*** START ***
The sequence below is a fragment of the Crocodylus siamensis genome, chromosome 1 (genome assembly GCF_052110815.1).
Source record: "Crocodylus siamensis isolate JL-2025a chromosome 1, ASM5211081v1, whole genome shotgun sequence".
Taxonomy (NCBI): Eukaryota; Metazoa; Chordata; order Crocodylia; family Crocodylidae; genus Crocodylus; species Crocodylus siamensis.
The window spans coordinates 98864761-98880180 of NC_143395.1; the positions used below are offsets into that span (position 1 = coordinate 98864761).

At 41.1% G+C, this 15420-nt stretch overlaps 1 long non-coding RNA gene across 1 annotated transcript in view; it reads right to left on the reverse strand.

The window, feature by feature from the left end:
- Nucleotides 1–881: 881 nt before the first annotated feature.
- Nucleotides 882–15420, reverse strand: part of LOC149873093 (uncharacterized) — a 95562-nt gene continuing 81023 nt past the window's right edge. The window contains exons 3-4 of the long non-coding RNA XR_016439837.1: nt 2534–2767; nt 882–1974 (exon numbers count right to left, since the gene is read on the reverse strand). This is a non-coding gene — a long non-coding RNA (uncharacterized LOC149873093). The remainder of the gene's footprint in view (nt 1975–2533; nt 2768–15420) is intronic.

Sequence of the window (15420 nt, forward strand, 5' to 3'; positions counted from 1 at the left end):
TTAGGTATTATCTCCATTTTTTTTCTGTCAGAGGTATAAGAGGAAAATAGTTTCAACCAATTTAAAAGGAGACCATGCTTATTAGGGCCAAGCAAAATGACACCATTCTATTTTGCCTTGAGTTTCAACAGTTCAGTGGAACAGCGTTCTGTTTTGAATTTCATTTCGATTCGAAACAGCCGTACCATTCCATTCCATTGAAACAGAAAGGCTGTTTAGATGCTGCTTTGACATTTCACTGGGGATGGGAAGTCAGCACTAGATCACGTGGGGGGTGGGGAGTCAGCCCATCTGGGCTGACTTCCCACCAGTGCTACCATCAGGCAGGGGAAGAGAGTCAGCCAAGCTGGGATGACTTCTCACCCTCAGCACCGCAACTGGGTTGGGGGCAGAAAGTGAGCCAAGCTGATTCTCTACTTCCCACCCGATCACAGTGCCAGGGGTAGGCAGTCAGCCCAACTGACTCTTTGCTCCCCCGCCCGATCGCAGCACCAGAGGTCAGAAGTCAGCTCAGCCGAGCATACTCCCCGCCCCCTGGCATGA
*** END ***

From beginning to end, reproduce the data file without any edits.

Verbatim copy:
The sequence below is a fragment of the Crocodylus siamensis genome, chromosome 1 (genome assembly GCF_052110815.1).
Source record: "Crocodylus siamensis isolate JL-2025a chromosome 1, ASM5211081v1, whole genome shotgun sequence".
Taxonomy (NCBI): Eukaryota; Metazoa; Chordata; order Crocodylia; family Crocodylidae; genus Crocodylus; species Crocodylus siamensis.
The window spans coordinates 98864761-98880180 of NC_143395.1; the positions used below are offsets into that span (position 1 = coordinate 98864761).

At 41.1% G+C, this 15420-nt stretch overlaps 1 long non-coding RNA gene across 1 annotated transcript in view; it reads right to left on the reverse strand.

The window, feature by feature from the left end:
- Nucleotides 1–881: 881 nt before the first annotated feature.
- Nucleotides 882–15420, reverse strand: part of LOC149873093 (uncharacterized) — a 95562-nt gene continuing 81023 nt past the window's right edge. The window contains exons 3-4 of the long non-coding RNA XR_016439837.1: nt 2534–2767; nt 882–1974 (exon numbers count right to left, since the gene is read on the reverse strand). This is a non-coding gene — a long non-coding RNA (uncharacterized LOC149873093). The remainder of the gene's footprint in view (nt 1975–2533; nt 2768–15420) is intronic.

Sequence of the window (15420 nt, forward strand, 5' to 3'; positions counted from 1 at the left end):
TTAGGTATTATCTCCATTTTTTTTCTGTCAGAGGTATAAGAGGAAAATAGTTTCAACCAATTTAAAAGGAGACCATGCTTATTAGGGCCAAGCAAAATGACACCATTCTATTTTGCCTTGAGTTTCAACAGTTCAGTGGAACAGCGTTCTGTTTTGAATTTCATTTCGATTCGAAACAGCCGTACCATTCCATTCCATTGAAACAGAAAGGCTGTTTAGATGCTGCTTTGACATTTCACTGGGGATGGGAAGTCAGCACTAGATCACGTGGGGGGTGGGGAGTCAGCCCATCTGGGCTGACTTCCCACCAGTGCTACCATCAGGCAGGGGAAGAGAGTCAGCCAAGCTGGGATGACTTCTCACCCTCAGCACCGCAACTGGGTTGGGGGCAGAAAGTGAGCCAAGCTGATTCTCTACTTCCCACCCGATCACAGTGCCAGGGGTAGGCAGTCAGCCCAACTGACTCTTTGCTCCCCCGCCCGATCGCAGCACCAGAGGTCAGAAGTCAGCTCAGCCGAGCATACTCCCCGCCCCCTGGCATGA